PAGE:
Located on a strip arguably housing some of the city's most stellar art spaces, this gallery stands out for the consistent quality of its exhibitions this past year. Kevin Bruk, who may have Tommy Lasorda's eye for spotting major-league talent, has been hitting back-to-back homers during a season in which one almost needed a scorecard to keep track of his stats. Bruk led off the year with Craig Kucia's stunning solo show, featuring a suite of sprawling, oil on canvas works in which the artist created quixotic, otherworldly outdoor scenes. During Art Basel, the dealer made a run with Fabian Marcaccio's richly textured wall-swallowing works riffing on the Iraq War, including an imposing, larger-than-life, gun-toting soldier fashioned from canvas and paint that anchored the show. After the New Year, Su-en Wong cleaned up with a series of skull-swelling shots, in which she painted multiple versions of herself, often nude or in schoolgirl regalia, to pulverize Western stereotypes of Asian women as submissive sex objects. Most recently Bruk brought in the big-swinging natural, Richard Butler, former frontman for the Psychedelic Furs. The painter's lavish oil on canvas portraits were hard to shake off, and depicted his subjects with freakishly distorted bodies and faces obscured with eerie fetish gear. Oh, and if one needs a better excuse to visit Bruk's ballpark, consider that more often than not, the talent he's been fielding lately has rarely, if ever, shown its stuff in Miami before.
Wilkie D. Ferguson Jr. United States Courthouse
One of the great things about being from Miami is that we relish our quirky uniqueness. Whatever happens in Vegas may stay in Vegas, but whatever happens in Miami is proudly announced to the world in English and en español. Even the new federal courthouse triumphantly declares where it's located. From a distance the 578,000-square-foot building's playful geometry is obvious, and it only gets better as you draw closer. There's a subtle, nautical theme in both the architectural and landscaping elements — as if a crystal ship is plowing through the waves at Fourth Street. While some of the interior design recalls Fifties/Sixties government architecture, it is nicely updated to fit into the scheme of the building and essence of the city. An eight-story blue atrium reminiscent of a water spout is the jewel in the crown. At $163 million, the blast-and-hurricane-resistant, environmentally gentle building designed by Arquitectonica did not come cheap or without lengthy construction delays. Indeed federal Judge Wilkie D. Ferguson didn't live to see the beautiful building that bears his name. But the beloved jurist and Liberty City native would likely have been proud to lend his name to what is one of the loveliest courthouses in the United States.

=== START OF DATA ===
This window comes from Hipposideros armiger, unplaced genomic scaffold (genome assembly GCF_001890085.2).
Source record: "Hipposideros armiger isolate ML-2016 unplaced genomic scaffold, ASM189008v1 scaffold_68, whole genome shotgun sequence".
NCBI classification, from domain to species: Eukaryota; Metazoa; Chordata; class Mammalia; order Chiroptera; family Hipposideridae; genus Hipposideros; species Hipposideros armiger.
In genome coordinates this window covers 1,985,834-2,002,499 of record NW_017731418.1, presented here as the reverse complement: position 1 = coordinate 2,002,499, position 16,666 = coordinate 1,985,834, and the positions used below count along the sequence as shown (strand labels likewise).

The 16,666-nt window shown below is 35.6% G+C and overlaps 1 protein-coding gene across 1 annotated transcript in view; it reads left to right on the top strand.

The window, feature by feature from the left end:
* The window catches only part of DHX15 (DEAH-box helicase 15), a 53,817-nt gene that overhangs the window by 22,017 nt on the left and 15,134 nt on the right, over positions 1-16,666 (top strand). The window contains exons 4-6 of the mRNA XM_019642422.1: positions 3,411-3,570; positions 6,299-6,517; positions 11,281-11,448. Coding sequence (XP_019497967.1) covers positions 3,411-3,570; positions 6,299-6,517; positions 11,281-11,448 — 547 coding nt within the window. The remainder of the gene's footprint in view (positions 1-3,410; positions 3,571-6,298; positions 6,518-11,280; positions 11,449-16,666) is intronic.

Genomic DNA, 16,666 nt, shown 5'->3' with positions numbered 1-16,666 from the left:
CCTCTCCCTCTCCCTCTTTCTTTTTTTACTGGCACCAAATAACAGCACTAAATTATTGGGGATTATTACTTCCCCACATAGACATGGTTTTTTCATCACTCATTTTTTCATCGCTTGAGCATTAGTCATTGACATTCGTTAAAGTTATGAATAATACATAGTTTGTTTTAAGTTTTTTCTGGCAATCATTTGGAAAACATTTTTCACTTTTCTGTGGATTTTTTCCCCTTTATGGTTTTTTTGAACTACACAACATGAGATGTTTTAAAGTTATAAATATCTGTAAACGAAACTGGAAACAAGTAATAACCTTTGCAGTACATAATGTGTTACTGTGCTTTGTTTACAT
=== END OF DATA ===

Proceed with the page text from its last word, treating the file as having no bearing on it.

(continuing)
During Art Basel Miami Beach, the competition among local artists to catch the eye of the cognoscenti can seem like the machinations of those early PR hucksters like Jim Moran, who took the publicity stunt to an extreme. Moran's finest hour came when he tried to send three midgets attached to kites, plastered with advertising, airborne over New York's Central Park. For sheer audacity, homeboys Sam Borkson and Arturo Sandoval III, who comprise the FriendsWithYou collective, may be Moran's heirs. The inventive duo, known for their zany line of plush and wood toys, curated the first ever Art Basel parade this past December, featuring fifteen art dirigibles that snapped necks along the stretch of sand from Seventeenth to Fifth streets on Miami Beach. Their kooky, helium-filled cosmic critters included a towering volcano, a fanged twenty-foot rabbit, and assorted unknown entities, some of which looked like funky black beans. (A number of balloons were also designed by other artist pals: Ara Peterson, Misaki Kawai, Paperrad, Mwarble Boy, David Choe, and Devil Robots among them). Nearly 200 volunteer balloon handlers helped carry the brightly colored confections during the raucous 90-minute march down the beach. The Hialeah Senior High School marching band led the procession, playing a tune composed by jazz trumpeter Arturo Sandoval Jr. especially for the event. Unlike colleagues who may have tried too hard to make a splash, these artists were among the rare locals more interested in putting on a show for the unsuspecting public than getting swept up in the fair hoopla. They focused on having a good time with family and friends, simply recognizing that no art savvy is required to enjoy an old-fashioned parade.
Tarpon Bend Raw Bar & Grill